Women in Horror Month – Interview with Mercedes M. Yardley
February is Women in Horror Month! The HWA is celebrating by posting daily interviews with award-winning authors. Starting off the month is an interview with Mercedes M. Yardley, who won the Bram Stoker Award in 2015 for her long fiction piece, Little Dead Red.
Tell us a little about your Bram Stoker Award-winning work(s). Inspirations? Influences? Anecdotes about the writing or critical reaction?
MMY: My winning piece was a novella titled Little Dead Red. LDR is a modern retelling of Little Red Riding Hood that’s deeply rooted in real tragedies. It has to do with sexual abuse, kidnapping, guilt, revenge, and justice.
I cried while writing this piece, and doubted myself horribly. How do you deal with such terrible situations in an accurate, unflinching, yet respectful manner? I didn’t want to portray the acts directly, but preferred to display the aftermath. I was deeply humbled that I received several emails from people who said they identified with the characters in the story and that I had told it accurately and with sensitivity. People said it touched their souls, and nothing could mean more to me.
Talk about winning the award – how surprised were you? Did winning pay off in any interesting ways?
MMY: Oh my goodness! I was the dorkiest award winner ever! I was so certain I wasn’t going to win that I wasn’t even paying attention and missed my name being called. I was wearing six inch heels and nearly tripped on my way to the pulpit. I didn’t have a speech prepared. I just grinned like a fool and garbled out a very sincere, heartfelt thank you before staggering back to my seat.
Winning put me on the map in a way that hadn’t happened before. People were interested in doing interviews and that was enjoyable. I had a few agents approach me instead of it happening the other way around. But what was most profound is that the award validated me in a very meaningful way. I had a friend say to me, “You’re a Bram Stoker award winner now. Your time is worthwhile. Work on what is important to you.” They were wise words. It’s almost as if that award gave weight to what I wanted to say. It was a nearly magical totem that gave me the power and courage to say no to some projects and stop stretching myself so thin.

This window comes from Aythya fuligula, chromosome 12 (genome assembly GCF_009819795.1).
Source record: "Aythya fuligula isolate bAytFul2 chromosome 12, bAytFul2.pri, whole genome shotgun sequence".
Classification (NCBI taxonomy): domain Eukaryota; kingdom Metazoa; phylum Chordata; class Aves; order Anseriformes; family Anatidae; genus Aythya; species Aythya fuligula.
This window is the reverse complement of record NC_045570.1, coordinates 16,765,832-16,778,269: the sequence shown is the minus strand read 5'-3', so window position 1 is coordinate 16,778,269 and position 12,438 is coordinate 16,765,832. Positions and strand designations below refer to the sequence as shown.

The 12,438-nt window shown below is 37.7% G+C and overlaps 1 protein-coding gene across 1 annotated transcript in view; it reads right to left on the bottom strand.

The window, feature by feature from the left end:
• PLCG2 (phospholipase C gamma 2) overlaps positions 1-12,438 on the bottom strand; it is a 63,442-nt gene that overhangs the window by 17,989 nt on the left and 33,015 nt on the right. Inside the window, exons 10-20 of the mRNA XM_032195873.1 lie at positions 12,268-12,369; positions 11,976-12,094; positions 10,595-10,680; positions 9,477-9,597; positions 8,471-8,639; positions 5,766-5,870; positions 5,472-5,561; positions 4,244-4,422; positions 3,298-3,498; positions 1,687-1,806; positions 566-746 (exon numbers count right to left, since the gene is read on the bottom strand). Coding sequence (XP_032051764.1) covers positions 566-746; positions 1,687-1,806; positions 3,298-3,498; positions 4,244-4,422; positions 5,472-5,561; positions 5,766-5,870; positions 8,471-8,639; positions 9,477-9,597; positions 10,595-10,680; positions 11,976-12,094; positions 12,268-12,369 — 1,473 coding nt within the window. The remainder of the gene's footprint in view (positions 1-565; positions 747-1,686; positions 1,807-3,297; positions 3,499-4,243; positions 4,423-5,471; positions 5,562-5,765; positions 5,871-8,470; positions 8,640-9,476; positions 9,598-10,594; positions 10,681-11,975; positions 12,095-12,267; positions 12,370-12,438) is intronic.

Do you think women in horror face more difficulties than their male peers?
MMY: I do think women face more difficulties. Horror is becoming much more accepting and I’ve seen positive changes in the last eight years, but it still takes a while to break in and become respected. I find that the authors and publishers are welcoming, but the readers still have a prejudice about women. They’d rather read horror from a man. They tend to think women are soft. I also think people are surprised to meet me and find I write horror. As a woman, I’m too soft for those who want hard horror, but I’m too hard for a “typical” woman. It’s a bit like straddling a line and finding each side thinks you’re lacking.
What advice would you give to new female authors looking to break into horror?
MMY: Just do it. Break in. Write your heart out. Don’t be discouraged. Say what you have to say and do it in your unique way. There’s room for all of us. I also think women are uniquely wired for horror. We spend our lives being taught about fear. We’re taught to be afraid, to protect ourselves. We have blood course from our bodies monthly. We grow beings inside of our abdomens, and eventually they break free. We are hardcore.
What new works from you can we look forward to in the future?
MMY: I’m especially excited to have a beautiful, limited edition short story collection called Little Dead Red and Other Stories coming out in a few months from Vault Books. It will be hand numbered, signed, and bound in leather. It’s going to be gorgeous and the art made my jaw drop! I can’t wait for it!
I’ll also have a novella called “Skin of the Bear, Bone of the Witch” coming out from Golden Goblin Press, as well as the second book in the Bone Angel trilogy titled “Heartless: The Demon Prince.” I have a dark, lovely story called “The Boneshaker’s Daughter” coming out in the Lost Citadel anthology this year. I’m excited for that one because it’s more epic fantasy than what I usually write. I’m keeping busy, and that’s exactly the way I like it.